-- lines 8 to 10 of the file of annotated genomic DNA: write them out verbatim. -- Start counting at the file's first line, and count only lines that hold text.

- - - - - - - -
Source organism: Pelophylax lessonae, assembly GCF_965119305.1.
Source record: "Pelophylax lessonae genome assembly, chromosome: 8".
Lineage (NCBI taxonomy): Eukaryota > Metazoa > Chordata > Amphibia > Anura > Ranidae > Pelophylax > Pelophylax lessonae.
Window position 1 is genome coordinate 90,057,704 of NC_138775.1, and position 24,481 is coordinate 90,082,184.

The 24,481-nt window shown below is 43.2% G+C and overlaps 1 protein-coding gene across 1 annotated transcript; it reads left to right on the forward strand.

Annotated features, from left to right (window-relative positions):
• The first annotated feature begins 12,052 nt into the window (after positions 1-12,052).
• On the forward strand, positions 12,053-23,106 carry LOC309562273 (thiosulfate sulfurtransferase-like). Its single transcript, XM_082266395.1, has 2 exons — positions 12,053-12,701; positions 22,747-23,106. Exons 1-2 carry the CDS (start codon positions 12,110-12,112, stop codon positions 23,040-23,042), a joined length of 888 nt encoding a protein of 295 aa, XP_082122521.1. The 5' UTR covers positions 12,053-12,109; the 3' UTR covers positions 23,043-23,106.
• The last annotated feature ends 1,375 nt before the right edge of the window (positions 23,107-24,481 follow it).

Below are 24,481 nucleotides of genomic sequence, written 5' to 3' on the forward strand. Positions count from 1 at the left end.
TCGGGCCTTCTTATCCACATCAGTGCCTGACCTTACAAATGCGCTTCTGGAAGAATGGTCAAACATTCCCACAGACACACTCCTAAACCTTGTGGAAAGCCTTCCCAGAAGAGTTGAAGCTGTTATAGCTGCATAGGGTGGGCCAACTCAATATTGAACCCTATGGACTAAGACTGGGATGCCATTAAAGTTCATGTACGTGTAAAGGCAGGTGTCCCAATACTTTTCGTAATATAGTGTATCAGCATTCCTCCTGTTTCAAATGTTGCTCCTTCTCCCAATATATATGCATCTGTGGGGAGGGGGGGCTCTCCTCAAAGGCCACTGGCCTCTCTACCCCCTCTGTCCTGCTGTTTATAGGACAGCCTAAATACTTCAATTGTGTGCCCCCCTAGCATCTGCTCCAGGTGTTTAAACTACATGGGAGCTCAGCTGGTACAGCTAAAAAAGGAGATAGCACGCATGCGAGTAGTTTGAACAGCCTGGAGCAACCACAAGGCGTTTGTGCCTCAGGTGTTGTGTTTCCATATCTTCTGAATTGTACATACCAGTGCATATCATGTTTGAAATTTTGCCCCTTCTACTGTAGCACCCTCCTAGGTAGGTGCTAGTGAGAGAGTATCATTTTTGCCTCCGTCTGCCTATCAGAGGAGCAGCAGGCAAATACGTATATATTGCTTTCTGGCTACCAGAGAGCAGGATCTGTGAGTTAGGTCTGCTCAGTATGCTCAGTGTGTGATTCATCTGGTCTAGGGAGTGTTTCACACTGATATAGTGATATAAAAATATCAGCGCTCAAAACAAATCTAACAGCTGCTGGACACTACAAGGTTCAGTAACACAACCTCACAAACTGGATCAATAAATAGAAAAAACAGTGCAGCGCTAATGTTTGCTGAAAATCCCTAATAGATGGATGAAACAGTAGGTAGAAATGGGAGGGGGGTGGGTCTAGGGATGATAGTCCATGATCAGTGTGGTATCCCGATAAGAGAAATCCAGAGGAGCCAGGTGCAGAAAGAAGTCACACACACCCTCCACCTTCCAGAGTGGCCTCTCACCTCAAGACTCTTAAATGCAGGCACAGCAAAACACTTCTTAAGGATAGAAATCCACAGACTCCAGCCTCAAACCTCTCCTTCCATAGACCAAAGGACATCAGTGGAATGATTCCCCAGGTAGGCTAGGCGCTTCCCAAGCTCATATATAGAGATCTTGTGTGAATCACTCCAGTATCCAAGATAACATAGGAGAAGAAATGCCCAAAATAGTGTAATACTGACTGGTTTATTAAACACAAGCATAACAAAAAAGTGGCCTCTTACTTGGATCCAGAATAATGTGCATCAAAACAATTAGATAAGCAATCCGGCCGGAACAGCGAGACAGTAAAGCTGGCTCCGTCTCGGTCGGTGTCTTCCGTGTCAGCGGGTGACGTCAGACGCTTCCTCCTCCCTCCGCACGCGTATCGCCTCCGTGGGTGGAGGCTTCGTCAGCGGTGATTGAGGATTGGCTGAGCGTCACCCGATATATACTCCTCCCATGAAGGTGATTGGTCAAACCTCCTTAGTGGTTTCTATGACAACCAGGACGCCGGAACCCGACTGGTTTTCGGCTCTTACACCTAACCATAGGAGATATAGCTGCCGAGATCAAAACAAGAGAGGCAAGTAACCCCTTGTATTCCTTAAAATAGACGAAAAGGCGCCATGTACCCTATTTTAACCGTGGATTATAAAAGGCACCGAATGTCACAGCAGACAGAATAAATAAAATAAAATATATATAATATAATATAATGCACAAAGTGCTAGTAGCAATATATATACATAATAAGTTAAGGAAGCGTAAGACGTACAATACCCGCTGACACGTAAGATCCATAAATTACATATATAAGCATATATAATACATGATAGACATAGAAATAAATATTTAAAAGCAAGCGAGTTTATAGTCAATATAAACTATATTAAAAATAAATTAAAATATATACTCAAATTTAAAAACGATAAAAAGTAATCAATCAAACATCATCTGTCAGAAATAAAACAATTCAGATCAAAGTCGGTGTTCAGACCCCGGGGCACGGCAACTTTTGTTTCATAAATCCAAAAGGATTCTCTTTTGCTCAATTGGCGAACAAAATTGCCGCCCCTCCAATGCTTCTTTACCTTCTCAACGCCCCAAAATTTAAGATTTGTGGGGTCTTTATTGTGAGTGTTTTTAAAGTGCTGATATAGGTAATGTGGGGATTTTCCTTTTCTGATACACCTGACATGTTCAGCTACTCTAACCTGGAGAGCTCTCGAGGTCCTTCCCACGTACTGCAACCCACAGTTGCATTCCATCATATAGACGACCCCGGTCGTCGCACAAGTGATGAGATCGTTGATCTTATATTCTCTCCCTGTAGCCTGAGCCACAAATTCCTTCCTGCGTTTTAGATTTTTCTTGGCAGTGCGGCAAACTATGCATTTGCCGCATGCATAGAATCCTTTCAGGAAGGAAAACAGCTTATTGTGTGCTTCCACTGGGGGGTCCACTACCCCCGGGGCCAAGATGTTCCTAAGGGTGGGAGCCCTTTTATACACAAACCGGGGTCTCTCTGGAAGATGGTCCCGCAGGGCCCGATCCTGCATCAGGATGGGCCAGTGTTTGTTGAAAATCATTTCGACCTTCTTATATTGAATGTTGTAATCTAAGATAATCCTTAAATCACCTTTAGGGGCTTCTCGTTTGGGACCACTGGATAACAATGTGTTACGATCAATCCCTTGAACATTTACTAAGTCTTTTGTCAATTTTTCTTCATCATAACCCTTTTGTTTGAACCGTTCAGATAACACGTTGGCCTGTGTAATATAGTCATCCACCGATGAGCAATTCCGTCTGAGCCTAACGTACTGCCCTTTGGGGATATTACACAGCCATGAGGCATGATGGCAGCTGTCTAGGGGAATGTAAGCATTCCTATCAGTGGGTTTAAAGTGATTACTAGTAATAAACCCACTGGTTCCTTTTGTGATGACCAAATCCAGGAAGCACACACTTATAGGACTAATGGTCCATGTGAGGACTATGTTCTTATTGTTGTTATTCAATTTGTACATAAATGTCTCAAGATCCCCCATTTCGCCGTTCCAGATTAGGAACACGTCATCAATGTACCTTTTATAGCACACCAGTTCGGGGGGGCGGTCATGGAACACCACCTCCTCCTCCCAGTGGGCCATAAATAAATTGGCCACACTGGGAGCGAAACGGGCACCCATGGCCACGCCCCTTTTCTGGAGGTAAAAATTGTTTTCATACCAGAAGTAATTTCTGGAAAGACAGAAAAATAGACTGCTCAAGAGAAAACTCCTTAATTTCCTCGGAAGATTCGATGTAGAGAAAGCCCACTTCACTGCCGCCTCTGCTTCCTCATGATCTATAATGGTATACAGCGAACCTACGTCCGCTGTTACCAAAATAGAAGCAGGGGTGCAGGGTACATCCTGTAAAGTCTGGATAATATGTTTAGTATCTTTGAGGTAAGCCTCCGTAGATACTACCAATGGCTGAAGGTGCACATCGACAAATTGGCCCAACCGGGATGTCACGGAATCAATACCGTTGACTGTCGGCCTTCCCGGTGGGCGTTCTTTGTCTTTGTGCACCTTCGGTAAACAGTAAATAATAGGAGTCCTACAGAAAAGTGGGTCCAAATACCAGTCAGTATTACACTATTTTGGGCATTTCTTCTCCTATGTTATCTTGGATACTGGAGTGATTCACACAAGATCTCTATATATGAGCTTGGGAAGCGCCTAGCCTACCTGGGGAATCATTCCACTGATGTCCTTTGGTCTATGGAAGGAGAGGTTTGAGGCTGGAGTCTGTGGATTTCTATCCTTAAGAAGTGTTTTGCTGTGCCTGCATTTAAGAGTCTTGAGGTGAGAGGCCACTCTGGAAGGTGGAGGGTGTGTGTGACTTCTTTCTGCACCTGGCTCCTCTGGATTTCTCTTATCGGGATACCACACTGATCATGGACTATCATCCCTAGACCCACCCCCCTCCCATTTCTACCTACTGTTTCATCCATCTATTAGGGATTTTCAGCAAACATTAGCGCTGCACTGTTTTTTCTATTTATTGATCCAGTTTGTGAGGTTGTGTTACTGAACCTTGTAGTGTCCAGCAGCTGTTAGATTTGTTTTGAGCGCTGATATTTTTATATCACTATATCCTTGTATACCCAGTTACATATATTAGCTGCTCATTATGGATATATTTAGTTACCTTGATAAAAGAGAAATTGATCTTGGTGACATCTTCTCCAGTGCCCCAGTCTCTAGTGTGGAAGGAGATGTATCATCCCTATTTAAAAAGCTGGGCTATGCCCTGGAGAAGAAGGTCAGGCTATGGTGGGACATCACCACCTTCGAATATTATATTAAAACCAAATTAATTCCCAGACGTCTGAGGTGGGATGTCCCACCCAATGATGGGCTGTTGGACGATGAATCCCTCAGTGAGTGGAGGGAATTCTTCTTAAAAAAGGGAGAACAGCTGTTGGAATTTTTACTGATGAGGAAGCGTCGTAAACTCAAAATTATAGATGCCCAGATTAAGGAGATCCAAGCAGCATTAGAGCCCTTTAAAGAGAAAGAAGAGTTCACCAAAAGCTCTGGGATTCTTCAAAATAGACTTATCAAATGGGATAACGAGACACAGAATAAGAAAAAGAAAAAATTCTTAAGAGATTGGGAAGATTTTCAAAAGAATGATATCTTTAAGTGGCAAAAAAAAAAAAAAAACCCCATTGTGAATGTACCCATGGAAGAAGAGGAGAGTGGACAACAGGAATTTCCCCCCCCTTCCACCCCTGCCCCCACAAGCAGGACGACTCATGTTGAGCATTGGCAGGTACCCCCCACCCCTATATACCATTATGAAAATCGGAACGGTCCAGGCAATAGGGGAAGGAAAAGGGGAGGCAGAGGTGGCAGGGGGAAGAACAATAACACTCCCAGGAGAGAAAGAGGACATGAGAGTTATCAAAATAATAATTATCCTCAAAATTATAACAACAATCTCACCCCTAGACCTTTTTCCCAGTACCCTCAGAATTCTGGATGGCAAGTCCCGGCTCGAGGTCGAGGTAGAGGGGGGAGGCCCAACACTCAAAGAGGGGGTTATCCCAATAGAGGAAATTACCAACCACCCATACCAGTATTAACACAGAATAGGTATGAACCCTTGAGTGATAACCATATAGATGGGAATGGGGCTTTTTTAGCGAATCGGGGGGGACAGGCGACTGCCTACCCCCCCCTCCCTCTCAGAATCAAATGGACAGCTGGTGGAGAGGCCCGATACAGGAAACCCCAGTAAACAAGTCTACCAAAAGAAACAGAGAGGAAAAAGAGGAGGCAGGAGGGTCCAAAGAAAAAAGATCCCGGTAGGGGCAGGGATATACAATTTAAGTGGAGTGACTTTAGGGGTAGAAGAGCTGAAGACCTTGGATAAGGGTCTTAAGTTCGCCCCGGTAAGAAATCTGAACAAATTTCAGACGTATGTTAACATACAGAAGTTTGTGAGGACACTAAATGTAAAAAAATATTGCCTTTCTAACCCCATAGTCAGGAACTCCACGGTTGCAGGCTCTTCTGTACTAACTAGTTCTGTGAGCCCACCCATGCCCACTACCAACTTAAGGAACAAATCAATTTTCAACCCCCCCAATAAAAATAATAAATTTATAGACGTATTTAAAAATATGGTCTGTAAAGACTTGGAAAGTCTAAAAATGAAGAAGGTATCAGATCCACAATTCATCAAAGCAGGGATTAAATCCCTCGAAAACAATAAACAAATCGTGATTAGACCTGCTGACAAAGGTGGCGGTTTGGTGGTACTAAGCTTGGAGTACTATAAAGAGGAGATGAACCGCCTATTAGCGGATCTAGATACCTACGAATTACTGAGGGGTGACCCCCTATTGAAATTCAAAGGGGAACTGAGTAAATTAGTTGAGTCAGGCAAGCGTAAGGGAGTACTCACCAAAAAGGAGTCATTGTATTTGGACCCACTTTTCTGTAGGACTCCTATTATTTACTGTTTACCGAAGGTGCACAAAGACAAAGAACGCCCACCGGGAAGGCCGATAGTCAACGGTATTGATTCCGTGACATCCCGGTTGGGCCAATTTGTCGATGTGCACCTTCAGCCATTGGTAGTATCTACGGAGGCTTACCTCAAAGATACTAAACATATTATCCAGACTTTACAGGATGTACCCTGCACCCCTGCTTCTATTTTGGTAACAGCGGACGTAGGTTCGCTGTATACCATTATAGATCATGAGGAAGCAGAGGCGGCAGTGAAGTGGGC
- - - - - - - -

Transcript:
• On the forward strand, positions 12,053-23,106 carry LOC309562273 (thiosulfate sulfurtransferase-like). Its single transcript, XM_082266395.1, has 2 exons — positions 12,053-12,701; positions 22,747-23,106. Exons 1-2 carry the CDS (start codon positions 12,110-12,112, stop codon positions 23,040-23,042), a joined length of 888 nt encoding a protein of 295 aa, XP_082122521.1. The 5' UTR covers positions 12,053-12,109; the 3' UTR covers positions 23,043-23,106.
• The last annotated feature ends 1,375 nt before the right edge of the window (positions 23,107-24,481 follow it).

Below are 24,481 nucleotides of genomic sequence, written 5' to 3' on the forward strand. Positions count from 1 at the left end.